But see, even now, it is said, we love one another. For one man hath two friends, and another three. But this is not to love for God’s sake, but for the sake of being beloved. But to love for God’s sake hath not this as its principle of Love; but such an one will be disposed towards all men as towards brethren; loving those that are of the same faith as being true brothers; heretics and Heathen and Jews, brothers indeed by nature, but vile and unprofitable,—pitying and wearing himself out and weeping for them. Herein we shall be like God if we love all men, even our enemies; not, if we work miracles. For we regard even God with admiration when He worketh wonders, yet much more, when He showeth love towards man, when He is long-suffering. If then even in God this is worthy of much admiration, much more in men is it evident that this rendereth us admirable.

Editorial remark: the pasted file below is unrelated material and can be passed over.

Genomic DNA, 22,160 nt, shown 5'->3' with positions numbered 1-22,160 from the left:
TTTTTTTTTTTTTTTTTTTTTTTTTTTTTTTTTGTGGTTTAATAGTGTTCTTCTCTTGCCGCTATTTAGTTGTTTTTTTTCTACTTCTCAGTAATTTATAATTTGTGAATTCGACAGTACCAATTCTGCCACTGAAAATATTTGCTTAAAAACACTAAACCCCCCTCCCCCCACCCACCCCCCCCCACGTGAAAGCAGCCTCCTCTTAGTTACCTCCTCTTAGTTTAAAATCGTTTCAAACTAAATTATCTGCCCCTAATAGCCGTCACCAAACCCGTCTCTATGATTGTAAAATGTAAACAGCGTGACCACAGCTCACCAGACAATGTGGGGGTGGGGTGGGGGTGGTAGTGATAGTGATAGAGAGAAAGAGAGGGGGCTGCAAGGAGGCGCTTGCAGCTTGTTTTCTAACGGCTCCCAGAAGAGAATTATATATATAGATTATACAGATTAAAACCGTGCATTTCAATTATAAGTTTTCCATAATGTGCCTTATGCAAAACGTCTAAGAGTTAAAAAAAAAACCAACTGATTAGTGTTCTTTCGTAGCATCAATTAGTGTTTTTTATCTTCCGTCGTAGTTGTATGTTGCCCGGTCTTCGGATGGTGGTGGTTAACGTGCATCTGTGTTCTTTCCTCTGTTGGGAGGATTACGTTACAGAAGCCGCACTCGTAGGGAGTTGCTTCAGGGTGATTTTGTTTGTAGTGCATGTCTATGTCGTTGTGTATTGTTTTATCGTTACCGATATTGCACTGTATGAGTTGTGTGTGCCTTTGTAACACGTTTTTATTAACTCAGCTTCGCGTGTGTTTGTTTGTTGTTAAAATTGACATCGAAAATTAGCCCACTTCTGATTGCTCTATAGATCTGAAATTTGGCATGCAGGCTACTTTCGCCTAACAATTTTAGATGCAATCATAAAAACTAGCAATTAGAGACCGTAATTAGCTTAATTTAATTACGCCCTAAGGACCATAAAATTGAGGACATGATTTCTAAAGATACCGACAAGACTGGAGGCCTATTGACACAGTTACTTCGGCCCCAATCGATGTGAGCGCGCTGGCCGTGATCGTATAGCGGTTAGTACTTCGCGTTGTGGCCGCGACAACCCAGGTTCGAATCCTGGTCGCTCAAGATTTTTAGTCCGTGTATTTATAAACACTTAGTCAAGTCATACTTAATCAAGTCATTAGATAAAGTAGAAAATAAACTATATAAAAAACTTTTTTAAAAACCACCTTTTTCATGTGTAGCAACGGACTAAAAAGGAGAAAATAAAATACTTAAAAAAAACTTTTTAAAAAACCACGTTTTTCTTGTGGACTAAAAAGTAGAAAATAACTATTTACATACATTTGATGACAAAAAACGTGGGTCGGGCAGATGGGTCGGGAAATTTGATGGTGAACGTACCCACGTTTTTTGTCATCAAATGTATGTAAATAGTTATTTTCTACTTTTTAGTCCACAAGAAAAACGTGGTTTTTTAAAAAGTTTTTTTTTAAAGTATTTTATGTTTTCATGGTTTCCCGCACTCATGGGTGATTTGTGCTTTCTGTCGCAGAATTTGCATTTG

This then let us zealously seek after: and we shall be no way inferior to Paul and Peter and those who have raised innumerable dead, though we may not be able to drive away a fever. But without this [Love], though we should work greater miracles even than the Apostles themselves, though we should expose ourselves to innumerable dangers for the faith: there will be to us no profit from any. And these things it is not I that say, but he, the very nourisher of Charity, knoweth these things. To him then let us be obedient; for thus we shall be able to attain to the good things promised, of which may we all be made partakers, by the grace of our Lord Jesus Christ, with whom to the Father with the Holy Ghost, be the glory, now and for ever and world without end. Amen.